Commodities: How To Find What Still Shines
The great bull market in commodities that started in 2002 is taking a breather. Metals, agricultural products, and other raw materials climbed sharply in the past few months, with the Goldman Sachs Commodity Index rising 22% from January through the end of March. But many are leveling off or turning south. "I would expect some consolidation, some choppy markets, and some sideways-type price action," says John Brynjolfsson, who manages a commodity fund for Pacific Investment Management Co.
As bearish as the current outlook is, several trends bode well for commodity-related investments longer-term. Continuing growth around the world -- especially the industrialization of China, India, and other Third World countries -- has led to raw-materials shortages and should keep demand brisk. Since major reinvestment in production isn't on the horizon, supplies of everything from copper to gold will likely stay tight, and prices should stay high. "We still remain upbeat on commodity-price outlook" over the next 1 1/2 to two years, says Douglas Porter, deputy chief economist at BMO Nesbitt Burns, the brokerage arm of the Bank of Montreal (BMO ).
Bulls argue that bigger gains are on the way for commodity-related stocks, if not right away. "Personally I'm inclined to look for opportunities," says John B. Helmers, principal at Swiftwater Capital Management LP, a Greenville (S.C.) fund that oversees $140 million.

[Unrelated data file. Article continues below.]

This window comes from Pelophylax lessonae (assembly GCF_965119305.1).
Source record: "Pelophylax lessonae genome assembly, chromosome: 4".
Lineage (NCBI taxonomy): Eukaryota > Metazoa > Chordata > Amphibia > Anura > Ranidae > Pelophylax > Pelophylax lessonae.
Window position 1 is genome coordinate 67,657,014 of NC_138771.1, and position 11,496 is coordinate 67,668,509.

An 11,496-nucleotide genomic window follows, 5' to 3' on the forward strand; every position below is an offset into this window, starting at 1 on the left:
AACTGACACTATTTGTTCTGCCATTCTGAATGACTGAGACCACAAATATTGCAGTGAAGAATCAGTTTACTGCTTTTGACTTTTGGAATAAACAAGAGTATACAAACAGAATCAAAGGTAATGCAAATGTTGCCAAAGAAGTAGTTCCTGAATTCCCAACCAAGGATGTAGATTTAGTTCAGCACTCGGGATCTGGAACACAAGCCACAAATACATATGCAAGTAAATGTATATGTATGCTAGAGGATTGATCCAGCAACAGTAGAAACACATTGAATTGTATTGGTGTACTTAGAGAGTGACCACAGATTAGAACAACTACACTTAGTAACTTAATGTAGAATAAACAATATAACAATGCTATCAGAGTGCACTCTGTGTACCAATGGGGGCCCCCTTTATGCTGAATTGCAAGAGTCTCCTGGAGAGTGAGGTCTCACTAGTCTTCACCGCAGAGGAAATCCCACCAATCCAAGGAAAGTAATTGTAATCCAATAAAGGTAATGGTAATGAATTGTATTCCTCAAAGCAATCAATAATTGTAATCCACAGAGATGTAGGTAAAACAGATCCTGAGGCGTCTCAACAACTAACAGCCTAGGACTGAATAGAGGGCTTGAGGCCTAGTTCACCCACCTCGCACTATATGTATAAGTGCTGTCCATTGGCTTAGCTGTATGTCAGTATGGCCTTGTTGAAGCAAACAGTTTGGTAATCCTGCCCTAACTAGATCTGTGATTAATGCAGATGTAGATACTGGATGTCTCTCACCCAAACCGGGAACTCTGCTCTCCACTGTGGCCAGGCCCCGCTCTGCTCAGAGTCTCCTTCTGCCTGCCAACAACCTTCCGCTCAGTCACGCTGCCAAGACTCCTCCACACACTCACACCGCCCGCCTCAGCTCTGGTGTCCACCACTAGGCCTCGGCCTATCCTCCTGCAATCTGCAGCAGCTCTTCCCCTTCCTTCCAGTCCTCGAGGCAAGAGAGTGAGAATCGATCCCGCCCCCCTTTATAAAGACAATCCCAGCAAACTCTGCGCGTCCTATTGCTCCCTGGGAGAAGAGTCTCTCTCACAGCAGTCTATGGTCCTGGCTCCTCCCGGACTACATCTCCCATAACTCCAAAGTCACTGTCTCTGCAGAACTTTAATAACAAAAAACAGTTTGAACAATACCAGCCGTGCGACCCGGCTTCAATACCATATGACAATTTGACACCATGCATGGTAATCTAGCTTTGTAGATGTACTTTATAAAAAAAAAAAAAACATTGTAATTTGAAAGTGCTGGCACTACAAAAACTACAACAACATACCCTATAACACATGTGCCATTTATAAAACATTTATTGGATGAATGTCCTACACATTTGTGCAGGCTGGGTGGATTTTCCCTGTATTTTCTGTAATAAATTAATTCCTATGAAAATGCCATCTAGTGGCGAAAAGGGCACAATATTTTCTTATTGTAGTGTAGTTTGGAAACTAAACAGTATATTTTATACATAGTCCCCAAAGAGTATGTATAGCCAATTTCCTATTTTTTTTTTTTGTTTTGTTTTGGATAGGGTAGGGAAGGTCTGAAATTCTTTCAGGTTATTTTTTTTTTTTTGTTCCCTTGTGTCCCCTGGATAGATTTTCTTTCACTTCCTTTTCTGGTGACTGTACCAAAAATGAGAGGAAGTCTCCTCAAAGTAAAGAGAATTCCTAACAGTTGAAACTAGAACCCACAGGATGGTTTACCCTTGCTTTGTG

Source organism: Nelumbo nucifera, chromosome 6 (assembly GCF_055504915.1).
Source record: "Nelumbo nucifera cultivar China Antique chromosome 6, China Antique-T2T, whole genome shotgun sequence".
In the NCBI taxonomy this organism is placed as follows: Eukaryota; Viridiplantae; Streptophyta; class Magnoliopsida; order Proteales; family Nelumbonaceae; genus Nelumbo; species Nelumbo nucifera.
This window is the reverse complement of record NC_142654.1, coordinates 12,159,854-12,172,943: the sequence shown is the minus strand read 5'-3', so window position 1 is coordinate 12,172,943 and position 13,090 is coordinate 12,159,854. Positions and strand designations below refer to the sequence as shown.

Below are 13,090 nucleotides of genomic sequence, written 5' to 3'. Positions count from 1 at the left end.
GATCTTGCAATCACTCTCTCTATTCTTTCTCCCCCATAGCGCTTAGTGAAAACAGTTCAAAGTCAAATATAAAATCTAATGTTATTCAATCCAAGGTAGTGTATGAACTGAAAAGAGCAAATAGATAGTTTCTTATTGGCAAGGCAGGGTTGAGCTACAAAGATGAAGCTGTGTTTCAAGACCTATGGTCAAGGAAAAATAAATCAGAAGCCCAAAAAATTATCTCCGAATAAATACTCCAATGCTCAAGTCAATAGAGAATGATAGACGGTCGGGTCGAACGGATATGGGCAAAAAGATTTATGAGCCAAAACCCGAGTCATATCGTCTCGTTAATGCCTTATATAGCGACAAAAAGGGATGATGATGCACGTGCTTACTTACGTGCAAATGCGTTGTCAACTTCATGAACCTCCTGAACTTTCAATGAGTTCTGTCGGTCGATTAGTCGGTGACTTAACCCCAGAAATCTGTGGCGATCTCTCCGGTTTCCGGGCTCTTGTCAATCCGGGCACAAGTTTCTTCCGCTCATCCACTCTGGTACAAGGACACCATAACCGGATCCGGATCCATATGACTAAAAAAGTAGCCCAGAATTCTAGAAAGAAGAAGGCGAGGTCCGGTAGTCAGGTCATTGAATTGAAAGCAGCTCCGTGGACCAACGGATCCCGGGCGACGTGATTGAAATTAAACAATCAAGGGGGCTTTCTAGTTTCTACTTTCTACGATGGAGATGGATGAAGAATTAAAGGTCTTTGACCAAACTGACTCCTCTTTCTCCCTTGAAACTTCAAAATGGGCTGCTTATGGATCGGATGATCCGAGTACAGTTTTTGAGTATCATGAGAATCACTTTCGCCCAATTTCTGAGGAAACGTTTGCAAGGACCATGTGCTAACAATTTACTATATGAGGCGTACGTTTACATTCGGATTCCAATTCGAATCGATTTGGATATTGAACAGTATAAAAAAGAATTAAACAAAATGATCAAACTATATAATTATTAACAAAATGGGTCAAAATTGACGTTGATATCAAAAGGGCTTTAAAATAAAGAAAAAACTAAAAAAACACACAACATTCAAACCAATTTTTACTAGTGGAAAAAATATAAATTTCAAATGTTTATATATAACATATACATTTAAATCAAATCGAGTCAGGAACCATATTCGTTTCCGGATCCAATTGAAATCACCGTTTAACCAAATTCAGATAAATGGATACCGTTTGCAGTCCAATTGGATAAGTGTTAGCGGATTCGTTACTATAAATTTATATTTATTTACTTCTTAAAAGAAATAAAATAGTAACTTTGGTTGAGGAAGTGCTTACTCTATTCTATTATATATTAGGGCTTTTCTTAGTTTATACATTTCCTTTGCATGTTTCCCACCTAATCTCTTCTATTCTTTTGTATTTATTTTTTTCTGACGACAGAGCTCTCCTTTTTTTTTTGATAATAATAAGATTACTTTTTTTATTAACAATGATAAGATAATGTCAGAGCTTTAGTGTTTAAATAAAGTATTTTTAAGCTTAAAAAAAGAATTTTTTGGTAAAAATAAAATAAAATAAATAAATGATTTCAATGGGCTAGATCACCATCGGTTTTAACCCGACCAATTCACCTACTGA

PICK YOUR PLAYS
Where will those opportunities be? Alcan Inc. (AL ), the giant Montreal aluminum company, has seen its stock cascade from about $52 a share last fall to under $30. But deals with big customers such as European planemaker Airbus should help drive sales. Likewise, nickel producer Inco Ltd. (N ) has seesawed from above $43 a share in early March to under $39. With a huge new mine at Voisey's Bay on Canada's east coast expected to come on line next year, Inco is positioned to rebound and goose its share of the market whether nickel prices resume their climb soon or not.
Pick your plays carefully. Steel prices peaked in September and may stay low amid weakness in the U.S. auto market and growing production capacity in China. While producers will be under pressure, Nucor Corp. (NUE ), the acquisitive U.S. steelmaker, can turn cost advantages its way. And after topping $456 an ounce in December in New York, gold has slipped to about $427 and could fall further as central banks try to rein in inflation. Even a company such as Barrick Gold (ABX ), whose mining costs are nearly $200 an ounce lower than the prices gold now fetches, could still be a winner.
Eventually, commodities should turn around. Until then, wary investors are giving many stocks linked to them oh-so-small price-earnings multiples -- a ringing buy signal for someone able to wait out the lean stretch.
By Joseph Weber